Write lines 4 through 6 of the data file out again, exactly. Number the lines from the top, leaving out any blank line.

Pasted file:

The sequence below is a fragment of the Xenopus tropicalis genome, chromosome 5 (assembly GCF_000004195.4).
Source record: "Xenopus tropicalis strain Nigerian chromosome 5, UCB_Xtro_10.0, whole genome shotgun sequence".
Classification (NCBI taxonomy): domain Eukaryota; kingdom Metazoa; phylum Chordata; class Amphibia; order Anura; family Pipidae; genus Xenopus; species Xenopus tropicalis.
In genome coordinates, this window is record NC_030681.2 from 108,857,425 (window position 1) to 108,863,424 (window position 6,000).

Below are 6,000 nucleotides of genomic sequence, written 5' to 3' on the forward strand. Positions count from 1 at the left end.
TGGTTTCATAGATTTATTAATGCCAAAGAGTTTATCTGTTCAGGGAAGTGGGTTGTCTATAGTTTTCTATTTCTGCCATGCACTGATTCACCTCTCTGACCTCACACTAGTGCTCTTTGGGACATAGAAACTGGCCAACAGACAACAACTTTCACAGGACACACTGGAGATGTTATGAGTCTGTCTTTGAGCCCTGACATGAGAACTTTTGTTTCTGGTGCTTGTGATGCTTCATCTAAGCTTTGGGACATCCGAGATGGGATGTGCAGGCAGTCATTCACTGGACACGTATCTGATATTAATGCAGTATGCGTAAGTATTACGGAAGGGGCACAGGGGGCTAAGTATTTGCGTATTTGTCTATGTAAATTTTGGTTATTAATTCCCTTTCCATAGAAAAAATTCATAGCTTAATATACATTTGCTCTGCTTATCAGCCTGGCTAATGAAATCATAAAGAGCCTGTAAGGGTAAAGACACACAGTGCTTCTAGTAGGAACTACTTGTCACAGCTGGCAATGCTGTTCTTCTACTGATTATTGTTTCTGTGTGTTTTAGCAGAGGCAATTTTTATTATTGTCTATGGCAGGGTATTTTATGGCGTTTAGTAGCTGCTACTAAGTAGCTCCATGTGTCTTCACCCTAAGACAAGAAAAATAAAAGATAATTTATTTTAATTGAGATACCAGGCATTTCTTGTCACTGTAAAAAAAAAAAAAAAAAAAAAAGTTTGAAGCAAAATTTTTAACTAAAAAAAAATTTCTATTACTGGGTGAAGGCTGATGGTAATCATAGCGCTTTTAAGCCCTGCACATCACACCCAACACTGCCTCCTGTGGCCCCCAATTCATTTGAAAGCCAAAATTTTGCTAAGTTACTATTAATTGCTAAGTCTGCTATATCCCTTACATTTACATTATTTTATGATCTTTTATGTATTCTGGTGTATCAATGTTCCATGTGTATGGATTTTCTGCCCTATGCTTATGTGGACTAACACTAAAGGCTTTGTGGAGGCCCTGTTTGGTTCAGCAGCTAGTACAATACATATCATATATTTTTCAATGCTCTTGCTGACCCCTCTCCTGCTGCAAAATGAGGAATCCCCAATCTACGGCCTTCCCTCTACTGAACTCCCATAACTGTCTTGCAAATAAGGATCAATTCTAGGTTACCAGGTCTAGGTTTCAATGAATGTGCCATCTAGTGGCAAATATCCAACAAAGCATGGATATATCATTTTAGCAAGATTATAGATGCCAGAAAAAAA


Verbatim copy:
In genome coordinates, this window is record NC_030681.2 from 108,857,425 (window position 1) to 108,863,424 (window position 6,000).

Below are 6,000 nucleotides of genomic sequence, written 5' to 3' on the forward strand. Positions count from 1 at the left end.
TGGTTTCATAGATTTATTAATGCCAAAGAGTTTATCTGTTCAGGGAAGTGGGTTGTCTATAGTTTTCTATTTCTGCCATGCACTGATTCACCTCTCTGACCTCACACTAGTGCTCTTTGGGACATAGAAACTGGCCAACAGACAACAACTTTCACAGGACACACTGGAGATGTTATGAGTCTGTCTTTGAGCCCTGACATGAGAACTTTTGTTTCTGGTGCTTGTGATGCTTCATCTAAGCTTTGGGACATCCGAGATGGGATGTGCAGGCAGTCATTCACTGGACACGTATCTGATATTAATGCAGTATGCGTAAGTATTACGGAAGGGGCACAGGGGGCTAAGTATTTGCGTATTTGTCTATGTAAATTTTGGTTATTAATTCCCTTTCCATAGAAAAAATTCATAGCTTAATATACATTTGCTCTGCTTATCAGCCTGGCTAATGAAATCATAAAGAGCCTGTAAGGGTAAAGACACACAGTGCTTCTAGTAGGAACTACTTGTCACAGCTGGCAATGCTGTTCTTCTACTGATTATTGTTTCTGTGTGTTTTAGCAGAGGCAATTTTTATTATTGTCTATGGCAGGGTATTTTATGGCGTTTAGTAGCTGCTACTAAGTAGCTCCATGTGTCTTCACCCTAAGACAAGAAAAATAAAAGATAATTTATTTTAATTGAGATACCAGGCATTTCTTGTCACTGTAAAAAAAAAAAAAAAAAAAAAAGTTTGAAGCAAAATTTTTAACTAAAAAAAAATTTCTATTACTGGGTGAAGGCTGATGGTAATCATAGCGCTTTTAAGCCCTGCACATCACACCCAACACTGCCTCCTGTGGCCCCCAATTCATTTGAAAGCCAAAATTTTGCTAAGTTACTATTAATTGCTAAGTCTGCTATATCCCTTACATTTACATTATTTTATGATCTTTTATGTATTCTGGTGTATCAATGTTCCATGTGTATGGATTTTCTGCCCTATGCTTATGTGGACTAACACTAAAGGCTTTGTGGAGGCCCTGTTTGGTTCAGCAGCTAGTACAATACATATCATATATTTTTCAATGCTCTTGCTGACCCCTCTCCTGCTGCAAAATGAGGAATCCCCAATCTACGGCCTTCCCTCTACTGAACTCCCATAACTGTCTTGCAAATAAGGATCAATTCTAGGTTACCAGGTCTAGGTTTCAATGAATGTGCCATCTAGTGGCAAATATCCAACAAAGCATGGATATATCATTTTAGCAAGATTATAGATGCCAGAAAAAAA